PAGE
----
You need to pay off your house before you start throwing extra money at your 401(k).
There are a few reasons:
Mortgage debt is still debt.
If you get sick or lose your job, would you rather have a mortgage payment or be completely debt-free? Mortgage debt is still debt and always remember debt is the risk. Your house represents your last big hurdle in your financial journey. Don’t fall apart just before the finish line. Pay off the house, and you’ll be complete, totally, 100% debt-free!
The “tax advantage” is a joke.
If someone warns you not to pay off your house because of the tax advantage, it is a complete joke or that person does not understand math. Let's say you pay $10,000 in interest on a $200,000 mortgage. That saves you roughly $2,500 in taxes per year. That might sound good and well when tax time comes around, but stop and think about the math for a minute. All you’re doing is sending $10,000 to the bank instead of $2,500 to the IRS. That’s not a good reason to keep a house payment.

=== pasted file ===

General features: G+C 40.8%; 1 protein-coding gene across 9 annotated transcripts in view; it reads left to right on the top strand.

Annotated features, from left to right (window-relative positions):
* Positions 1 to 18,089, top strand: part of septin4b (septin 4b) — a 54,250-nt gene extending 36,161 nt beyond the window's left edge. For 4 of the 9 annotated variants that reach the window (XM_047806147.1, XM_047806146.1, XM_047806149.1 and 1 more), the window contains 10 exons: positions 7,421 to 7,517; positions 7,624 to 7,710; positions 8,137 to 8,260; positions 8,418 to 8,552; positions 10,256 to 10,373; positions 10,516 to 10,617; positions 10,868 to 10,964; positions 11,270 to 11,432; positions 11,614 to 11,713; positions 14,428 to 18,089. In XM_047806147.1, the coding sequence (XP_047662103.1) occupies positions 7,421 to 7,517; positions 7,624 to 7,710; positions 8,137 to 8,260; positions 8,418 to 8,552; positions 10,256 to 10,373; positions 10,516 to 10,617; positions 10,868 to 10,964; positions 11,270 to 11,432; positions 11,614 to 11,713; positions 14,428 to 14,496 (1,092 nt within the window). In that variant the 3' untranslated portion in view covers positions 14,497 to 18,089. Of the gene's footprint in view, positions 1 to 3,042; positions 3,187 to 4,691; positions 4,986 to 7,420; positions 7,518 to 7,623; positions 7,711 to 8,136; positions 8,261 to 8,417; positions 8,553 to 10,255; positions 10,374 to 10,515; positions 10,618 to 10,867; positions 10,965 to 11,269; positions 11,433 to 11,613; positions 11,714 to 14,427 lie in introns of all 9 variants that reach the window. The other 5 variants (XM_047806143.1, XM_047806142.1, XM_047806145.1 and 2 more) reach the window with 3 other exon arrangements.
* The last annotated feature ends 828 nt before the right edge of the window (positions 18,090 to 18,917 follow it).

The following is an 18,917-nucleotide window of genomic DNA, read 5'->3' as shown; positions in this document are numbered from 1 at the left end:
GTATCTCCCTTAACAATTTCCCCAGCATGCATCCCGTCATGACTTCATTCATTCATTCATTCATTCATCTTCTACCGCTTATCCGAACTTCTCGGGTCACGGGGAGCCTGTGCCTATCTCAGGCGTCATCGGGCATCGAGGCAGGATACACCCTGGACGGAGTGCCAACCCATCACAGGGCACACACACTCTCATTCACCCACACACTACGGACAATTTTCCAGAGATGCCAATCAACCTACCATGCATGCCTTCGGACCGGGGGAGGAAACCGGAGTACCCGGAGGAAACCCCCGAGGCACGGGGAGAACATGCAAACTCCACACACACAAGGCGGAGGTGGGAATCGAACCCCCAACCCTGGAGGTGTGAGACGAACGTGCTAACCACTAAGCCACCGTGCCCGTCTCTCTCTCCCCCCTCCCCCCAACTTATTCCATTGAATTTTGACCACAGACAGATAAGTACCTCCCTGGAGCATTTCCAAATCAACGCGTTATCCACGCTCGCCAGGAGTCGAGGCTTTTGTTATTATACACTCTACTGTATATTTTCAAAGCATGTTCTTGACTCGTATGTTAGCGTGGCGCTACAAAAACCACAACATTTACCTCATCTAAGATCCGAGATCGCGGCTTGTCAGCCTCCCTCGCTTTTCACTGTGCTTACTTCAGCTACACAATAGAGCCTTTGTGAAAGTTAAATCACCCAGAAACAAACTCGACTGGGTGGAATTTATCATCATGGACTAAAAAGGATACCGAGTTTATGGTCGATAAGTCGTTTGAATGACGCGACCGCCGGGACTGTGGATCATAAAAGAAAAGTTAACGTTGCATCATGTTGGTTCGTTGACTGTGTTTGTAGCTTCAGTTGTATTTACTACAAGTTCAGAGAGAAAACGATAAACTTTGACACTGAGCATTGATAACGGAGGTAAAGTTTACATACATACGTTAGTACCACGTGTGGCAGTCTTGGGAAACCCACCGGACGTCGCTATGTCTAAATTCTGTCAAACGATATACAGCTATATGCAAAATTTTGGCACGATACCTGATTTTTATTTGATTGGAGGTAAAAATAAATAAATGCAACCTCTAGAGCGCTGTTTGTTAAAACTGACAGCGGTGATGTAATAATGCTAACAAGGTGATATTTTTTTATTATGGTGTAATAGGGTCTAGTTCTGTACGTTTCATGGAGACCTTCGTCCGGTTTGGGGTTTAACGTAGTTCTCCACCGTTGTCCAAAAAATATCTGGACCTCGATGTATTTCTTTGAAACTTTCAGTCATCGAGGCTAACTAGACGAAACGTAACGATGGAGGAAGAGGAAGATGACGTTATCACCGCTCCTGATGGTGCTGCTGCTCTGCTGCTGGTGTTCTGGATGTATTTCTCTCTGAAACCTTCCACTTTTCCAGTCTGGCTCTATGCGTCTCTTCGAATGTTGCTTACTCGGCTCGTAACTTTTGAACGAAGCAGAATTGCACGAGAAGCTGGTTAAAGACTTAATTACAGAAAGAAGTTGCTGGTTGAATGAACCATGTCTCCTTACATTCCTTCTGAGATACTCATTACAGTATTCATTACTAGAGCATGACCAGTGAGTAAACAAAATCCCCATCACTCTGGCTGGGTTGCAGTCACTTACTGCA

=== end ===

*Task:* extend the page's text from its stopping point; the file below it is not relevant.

Your most important wealth-building tool is your income.
A lot of people are paying somewhere between $500–1,000 on their monthly mortgage. That’s a pretty decent chunk of change. But think about this: When your debt is gone, you’re free to keep more of your money. How much money could you put into your 401(k) and retirement investments if you didn’t have to make a house payment each month? You could supercharge it in no time! Nothing kicks your retirement savings into high gear like paying off the house.
The last thing you want to carry with you into retirement is a house payment. Lugging that mortgage around will turn the American dream into a nightmare.